On Your Feet, at the Marquis Theatre, is a “jukebox” bio-musical about Gloria and Emilio Estefan, featuring wonderful choreography by Sergio Trujillo and compelling performances by Ana Villafañe as Gloria and Josh Segurra as Emilio Estefan, with strong supporting work from Alma Cuervo as Gloria’s feisty grandmother.

On Your Feet is very entertaining, featuring the Estefans’ terrific music; but it also has dramatic punch. When Emilio tells a music producer who wants him to continue producing niche music for the Latino market that he is not a Cuban, he is not a Latino – he’s an American, the audience cheers. On Your Feet, along with Hamilton, will eventually have a powerful impact in fighting the demonization of non-white people which is integral to the appeal of the Godawful Obstructionist Party’s (GOP) presidential candidates.

I have not seen the film of Stephen King’s Misery, so going to the Broadhurst Theatre to see William Goldman’s stage adaptation was like seeing a new play. You probably know the premise: Famous Novelist has an accident and is rescued by a loony fan who, when she finds out that in his latest novel, her favorite character is killed off, goes berserk and will not let her idol leave her house until he writes a new novel bringing him back.

Bruce Willis is a little too low-key for my taste, but Laurie Metcalfe is sensational. There aren’t many chills in this thriller, but still it’s worth seeing, even if you’re not a Stephen King fan.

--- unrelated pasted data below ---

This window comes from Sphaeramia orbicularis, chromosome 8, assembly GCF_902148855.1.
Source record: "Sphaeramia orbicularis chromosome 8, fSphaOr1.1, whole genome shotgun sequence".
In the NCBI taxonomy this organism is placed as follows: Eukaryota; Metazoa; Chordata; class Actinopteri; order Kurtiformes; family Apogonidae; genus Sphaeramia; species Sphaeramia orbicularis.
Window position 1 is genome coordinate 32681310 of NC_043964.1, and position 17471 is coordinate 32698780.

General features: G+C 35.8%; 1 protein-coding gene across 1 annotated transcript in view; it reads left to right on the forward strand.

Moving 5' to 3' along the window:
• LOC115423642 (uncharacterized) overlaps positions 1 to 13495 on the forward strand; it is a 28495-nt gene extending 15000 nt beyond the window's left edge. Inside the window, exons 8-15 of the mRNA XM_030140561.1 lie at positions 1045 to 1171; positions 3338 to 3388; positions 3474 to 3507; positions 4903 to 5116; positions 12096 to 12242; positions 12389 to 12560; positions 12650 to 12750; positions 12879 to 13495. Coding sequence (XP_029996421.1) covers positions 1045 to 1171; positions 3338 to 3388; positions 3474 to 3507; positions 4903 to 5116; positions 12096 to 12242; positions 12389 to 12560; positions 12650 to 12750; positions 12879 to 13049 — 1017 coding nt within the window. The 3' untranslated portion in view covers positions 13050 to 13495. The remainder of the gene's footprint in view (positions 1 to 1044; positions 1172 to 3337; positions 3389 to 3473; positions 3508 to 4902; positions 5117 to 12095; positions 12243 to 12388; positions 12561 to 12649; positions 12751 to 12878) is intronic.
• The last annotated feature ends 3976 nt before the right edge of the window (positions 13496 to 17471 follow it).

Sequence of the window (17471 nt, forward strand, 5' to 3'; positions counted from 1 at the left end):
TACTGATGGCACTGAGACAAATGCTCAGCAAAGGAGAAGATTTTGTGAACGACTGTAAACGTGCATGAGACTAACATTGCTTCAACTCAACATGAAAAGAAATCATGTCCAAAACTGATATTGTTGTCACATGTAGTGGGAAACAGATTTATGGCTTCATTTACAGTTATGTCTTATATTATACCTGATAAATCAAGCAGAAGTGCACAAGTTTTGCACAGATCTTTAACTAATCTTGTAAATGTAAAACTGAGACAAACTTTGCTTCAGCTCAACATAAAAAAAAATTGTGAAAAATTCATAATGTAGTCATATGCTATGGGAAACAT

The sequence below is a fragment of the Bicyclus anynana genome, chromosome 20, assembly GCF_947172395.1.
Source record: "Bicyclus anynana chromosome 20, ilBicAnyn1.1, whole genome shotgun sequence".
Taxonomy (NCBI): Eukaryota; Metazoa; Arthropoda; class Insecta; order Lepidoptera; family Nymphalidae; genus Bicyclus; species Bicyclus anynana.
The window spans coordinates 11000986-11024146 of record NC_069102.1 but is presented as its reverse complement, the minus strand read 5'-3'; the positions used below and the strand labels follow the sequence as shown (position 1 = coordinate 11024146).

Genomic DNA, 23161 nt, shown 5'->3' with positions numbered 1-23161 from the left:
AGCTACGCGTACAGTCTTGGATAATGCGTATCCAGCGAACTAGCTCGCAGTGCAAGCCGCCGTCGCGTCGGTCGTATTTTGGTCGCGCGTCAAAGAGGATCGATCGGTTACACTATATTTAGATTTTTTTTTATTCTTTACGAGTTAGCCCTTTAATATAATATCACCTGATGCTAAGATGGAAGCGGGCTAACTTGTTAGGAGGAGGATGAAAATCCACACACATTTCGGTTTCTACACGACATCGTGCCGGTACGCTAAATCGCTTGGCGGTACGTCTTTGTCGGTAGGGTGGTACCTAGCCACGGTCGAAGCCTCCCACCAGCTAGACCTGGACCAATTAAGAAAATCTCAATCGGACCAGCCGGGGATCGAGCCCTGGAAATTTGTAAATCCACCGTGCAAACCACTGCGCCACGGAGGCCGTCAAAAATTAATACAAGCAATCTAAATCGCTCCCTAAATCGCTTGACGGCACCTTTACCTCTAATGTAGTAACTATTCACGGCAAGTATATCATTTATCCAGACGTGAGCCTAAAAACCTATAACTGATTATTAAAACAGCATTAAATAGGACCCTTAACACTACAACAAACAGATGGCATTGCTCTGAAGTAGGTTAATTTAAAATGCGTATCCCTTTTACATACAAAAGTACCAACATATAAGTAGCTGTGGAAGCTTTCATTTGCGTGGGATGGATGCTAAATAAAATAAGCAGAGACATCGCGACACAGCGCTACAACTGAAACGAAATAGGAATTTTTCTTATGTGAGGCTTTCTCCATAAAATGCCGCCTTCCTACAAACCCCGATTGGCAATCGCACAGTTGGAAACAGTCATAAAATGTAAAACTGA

A.R. Gurney’s Sylvia has been given a fine revival at the Cort Theatre, directed by the king of the A-List, Daniel Sullivan. It’s about a middle-aged man who rescues a stray dog in Central Park and brings her home, much to the consternation of his wife. Matthew Broderick, toning down the jittery voice and gestures which he has used ever since How to Succeed in Business with Really Trying, is very touching as Sylvia’s new master, and Julie White is fine as his wife; but the real standout performances comes from Annaleigh Ashford in the title role. She is the epitome of Dog. There is excellent work as well from Robert Sella as a guy who also walks his dog in Central Park, and as a jittery matron, practically stealing the show in the latter role.

Gurney is one of my favorite playwrights, and Sylvia is delightful. Its limited run is set to end in early January, so you have some time (but not much) catch it.

At Studio 54, Roundabout is presenting a new translation by Christopher Hampton of Zola’s Thérèse Raquin, a gloomy tale of a young wife trapped in a loveless marriage who takes a lover. They decide to murder the husband. Will they get away with it?

Keira Knightley, in the eponymous role, is rather bland, but there is strong work from Matt Ryan as her lover, and from Judith Light as her mother in law. The direction, by Evan Cabnet, is just right, and the lighting and sound, by Keith Parham and Josh Schmidt respectively, even more so.

Davis Lindsay-Abaire’s Ripcord, at the Manhattan Theatre Club, is a quirky comedy about an odd couple who share a room in an old folks’ home. Holland Taylor plays a difficult, unfriendly woman named Abby who can’t stand her roommate Marilyn, a chirpy, cheerful woman named Marilyn played by Marylouise Burke. It’s a situational comedy, made interesting by the wonderful performances of Taylor and Burke, enjoyable but not in the same league with some of Lindsay-Abaire’s previous plays, such as Good People.

I enjoyed far more John Pollono’s powerful Lost Girls, produced by MCC at the Lucille Lortel Theatre, a touching drama about three generations of women. Maggie and her mother Linda are frantic when Maggie’s teenager daughter runs away in an epic snowstorm. Maggie elicits the assistance of her ex-husband Lou, a cop, to try and find her. Piper Pirabo is terrific as Maggie, as is Tasha Lawrence as Linda. Lost Girls has a great Big Reveal at the end, which you won’t see coming and which will stun you. It’s definitely a don’t-miss.